Credits

I would like to give credit where credit is due. Videos are from YouTube and other sources such as NicoNico while Oricon rankings and other information are translated from the Japanese Wikipedia unless noted.

Monday, October 2, 2017

Hachimitsu Pie -- Hei no Ue de (塀の上で)


I actually found out about this band through a YouTube video several months ago, but only decided to feature one of their songs just now. Glad I did bookmark it since the song in question has begun to grow in appeal.


The rock band Hachimitsu Pie(はちみつぱい)had its initial run between 1971 and 1974, and according to its J-Wiki article, it's alongside Happy End(はっぴいえんど)as one of the pioneers of Japanese rock music. In 1970, musician Keiichi Suzuki(鈴木慶一), folk-rock singer-songwriter Morio Agata(あがた森魚)and a few others formed the group Agata Seishin Byouin(あがた精神病院...Agata Mental Hospital)which became the backup band for Agata. Agata then changed its name to Hachimitsu Pie based on a Beatles' song, "Honey Pie" which is the direct English translation for hachimitsu pie. Hachimitsu Pie would do the performing circuit around various live houses.

The following year, Hachimitsu Pie decided to make a go of it alone (hopefully with Agata's blessing), and until their breakup in 1974, released just one single and one studio album in their initial run, although they did release four live albums many many years later. That one studio album turned out to be "Sentimental Douri"(センチメンタル通り...Sentimental Street)from October 1973, and the opening track was "Hei no Ue de" (On Top of the Wall).


"Hei no Ue de" was written and composed by vocalist Suzuki, and it's an atmospheric and introspective elegy of sorts about a fellow who's about to fly off to London from Tokyo to be with his new wife...most likely permanently as he's saying goodbye to his old life while it's raining cats and dogs outside. The song has that hang-dog folk-rock vibe that I haven't heard too much in my musical journey via this blog so it's quite intriguing and soothing to listen to.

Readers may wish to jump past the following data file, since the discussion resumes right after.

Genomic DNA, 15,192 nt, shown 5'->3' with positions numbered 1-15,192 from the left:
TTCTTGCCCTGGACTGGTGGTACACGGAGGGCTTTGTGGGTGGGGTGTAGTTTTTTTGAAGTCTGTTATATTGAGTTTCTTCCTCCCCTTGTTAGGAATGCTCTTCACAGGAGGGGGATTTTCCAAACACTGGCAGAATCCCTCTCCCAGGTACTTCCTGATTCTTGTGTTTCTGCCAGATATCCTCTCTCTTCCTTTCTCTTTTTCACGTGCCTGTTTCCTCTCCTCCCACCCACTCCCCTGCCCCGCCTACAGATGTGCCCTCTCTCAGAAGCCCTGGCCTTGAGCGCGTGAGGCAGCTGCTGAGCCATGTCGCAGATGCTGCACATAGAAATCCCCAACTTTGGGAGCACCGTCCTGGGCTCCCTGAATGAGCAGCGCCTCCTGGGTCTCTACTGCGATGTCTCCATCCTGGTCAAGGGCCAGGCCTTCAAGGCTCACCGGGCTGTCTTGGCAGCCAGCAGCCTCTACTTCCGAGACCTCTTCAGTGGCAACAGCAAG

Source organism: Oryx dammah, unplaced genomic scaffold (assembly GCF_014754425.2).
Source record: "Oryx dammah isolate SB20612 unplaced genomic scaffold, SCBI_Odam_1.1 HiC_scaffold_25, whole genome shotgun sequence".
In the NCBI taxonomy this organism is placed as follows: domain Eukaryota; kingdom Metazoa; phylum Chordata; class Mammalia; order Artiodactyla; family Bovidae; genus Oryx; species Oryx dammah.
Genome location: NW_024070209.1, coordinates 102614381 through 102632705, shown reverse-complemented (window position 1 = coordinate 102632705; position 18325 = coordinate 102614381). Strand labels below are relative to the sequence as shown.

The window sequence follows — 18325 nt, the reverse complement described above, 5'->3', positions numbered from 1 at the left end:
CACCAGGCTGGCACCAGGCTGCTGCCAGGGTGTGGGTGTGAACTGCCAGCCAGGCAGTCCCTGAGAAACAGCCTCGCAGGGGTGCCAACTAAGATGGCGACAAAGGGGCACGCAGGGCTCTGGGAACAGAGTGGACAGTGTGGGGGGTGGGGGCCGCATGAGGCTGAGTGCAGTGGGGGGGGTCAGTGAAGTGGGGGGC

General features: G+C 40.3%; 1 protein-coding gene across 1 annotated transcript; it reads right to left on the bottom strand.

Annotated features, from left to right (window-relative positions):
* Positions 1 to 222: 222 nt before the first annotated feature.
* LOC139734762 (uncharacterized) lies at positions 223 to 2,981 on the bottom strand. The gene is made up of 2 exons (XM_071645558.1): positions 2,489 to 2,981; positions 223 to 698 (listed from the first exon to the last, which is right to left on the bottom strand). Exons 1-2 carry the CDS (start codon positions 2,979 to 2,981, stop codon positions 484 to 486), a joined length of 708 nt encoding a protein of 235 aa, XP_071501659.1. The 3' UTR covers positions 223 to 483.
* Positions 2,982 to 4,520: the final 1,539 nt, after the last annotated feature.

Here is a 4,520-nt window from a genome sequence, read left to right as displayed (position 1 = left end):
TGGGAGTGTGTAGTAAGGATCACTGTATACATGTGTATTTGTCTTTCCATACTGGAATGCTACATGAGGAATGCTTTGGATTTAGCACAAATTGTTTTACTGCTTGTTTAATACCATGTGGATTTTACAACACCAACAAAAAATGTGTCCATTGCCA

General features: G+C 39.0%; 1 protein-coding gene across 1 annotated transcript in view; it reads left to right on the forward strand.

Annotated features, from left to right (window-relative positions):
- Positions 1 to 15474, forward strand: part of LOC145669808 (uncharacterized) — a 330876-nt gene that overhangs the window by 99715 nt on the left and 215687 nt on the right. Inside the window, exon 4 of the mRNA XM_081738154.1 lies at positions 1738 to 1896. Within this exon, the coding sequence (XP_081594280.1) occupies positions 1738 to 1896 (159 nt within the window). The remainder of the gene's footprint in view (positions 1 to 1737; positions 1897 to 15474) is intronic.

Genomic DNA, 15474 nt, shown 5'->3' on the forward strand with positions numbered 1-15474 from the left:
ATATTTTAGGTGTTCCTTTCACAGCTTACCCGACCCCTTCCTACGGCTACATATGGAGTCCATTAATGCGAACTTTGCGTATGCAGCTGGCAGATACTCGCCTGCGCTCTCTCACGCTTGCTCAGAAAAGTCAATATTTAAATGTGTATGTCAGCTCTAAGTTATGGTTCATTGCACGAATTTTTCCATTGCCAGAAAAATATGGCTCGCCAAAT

One commenter on YouTube even quipped whether there was some Neil Young influence, and I have to say that, yep, there might be some of that feeling from Crosby, Stills, Nash & Young. I can say that the music is folk-rock but even more than that, it's quite New Music. Nothing about that melody strikes me as being Japanese; it sounds as if it could have come straight from the United States.

Due to the usual creative differences, Hachimitsu Pie called it a day by the end of 1974. As a result, Suzuki, fiddler Masahiro Takekawa(武川雅寛), drummer Tetsuro Kashibuchi(かしぶち哲郎), keyboardist Tohru Okada(岡田徹), and guitarist Kazuo Shiina(椎名和夫)later formed Moonriders(ムーンライダーズ). Contributor nikala has already provided one article on a Moonriders' song.

There was a reunion of sorts in 1988 and then since 2015, it looks like Hachimitsu Pie has been performing once more.

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